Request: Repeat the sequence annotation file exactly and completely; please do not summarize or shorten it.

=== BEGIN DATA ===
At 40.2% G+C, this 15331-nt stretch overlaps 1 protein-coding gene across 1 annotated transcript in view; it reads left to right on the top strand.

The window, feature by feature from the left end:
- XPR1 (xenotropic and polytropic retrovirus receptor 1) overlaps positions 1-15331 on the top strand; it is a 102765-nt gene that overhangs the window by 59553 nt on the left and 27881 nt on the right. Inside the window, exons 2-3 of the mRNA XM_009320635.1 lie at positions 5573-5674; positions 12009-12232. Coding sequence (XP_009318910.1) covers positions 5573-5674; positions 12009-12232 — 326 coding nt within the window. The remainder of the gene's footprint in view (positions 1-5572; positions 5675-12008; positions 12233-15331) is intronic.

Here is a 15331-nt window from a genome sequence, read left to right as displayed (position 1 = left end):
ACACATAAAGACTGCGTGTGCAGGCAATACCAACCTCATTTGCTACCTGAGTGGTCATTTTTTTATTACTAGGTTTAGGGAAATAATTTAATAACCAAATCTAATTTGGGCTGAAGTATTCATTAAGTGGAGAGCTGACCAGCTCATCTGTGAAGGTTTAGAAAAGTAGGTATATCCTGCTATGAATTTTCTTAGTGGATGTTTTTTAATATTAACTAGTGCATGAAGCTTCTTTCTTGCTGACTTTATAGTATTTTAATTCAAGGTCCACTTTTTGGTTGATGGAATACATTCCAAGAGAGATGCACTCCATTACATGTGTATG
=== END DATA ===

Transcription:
At 40.2% G+C, this 15331-nt stretch overlaps 1 protein-coding gene across 1 annotated transcript in view; it reads left to right on the top strand.

The window, feature by feature from the left end:
- XPR1 (xenotropic and polytropic retrovirus receptor 1) overlaps positions 1-15331 on the top strand; it is a 102765-nt gene that overhangs the window by 59553 nt on the left and 27881 nt on the right. Inside the window, exons 2-3 of the mRNA XM_009320635.1 lie at positions 5573-5674; positions 12009-12232. Coding sequence (XP_009318910.1) covers positions 5573-5674; positions 12009-12232 — 326 coding nt within the window. The remainder of the gene's footprint in view (positions 1-5572; positions 5675-12008; positions 12233-15331) is intronic.

Here is a 15331-nt window from a genome sequence, read left to right as displayed (position 1 = left end):
ACACATAAAGACTGCGTGTGCAGGCAATACCAACCTCATTTGCTACCTGAGTGGTCATTTTTTTATTACTAGGTTTAGGGAAATAATTTAATAACCAAATCTAATTTGGGCTGAAGTATTCATTAAGTGGAGAGCTGACCAGCTCATCTGTGAAGGTTTAGAAAAGTAGGTATATCCTGCTATGAATTTTCTTAGTGGATGTTTTTTAATATTAACTAGTGCATGAAGCTTCTTTCTTGCTGACTTTATAGTATTTTAATTCAAGGTCCACTTTTTGGTTGATGGAATACATTCCAAGAGAGATGCACTCCATTACATGTGTATG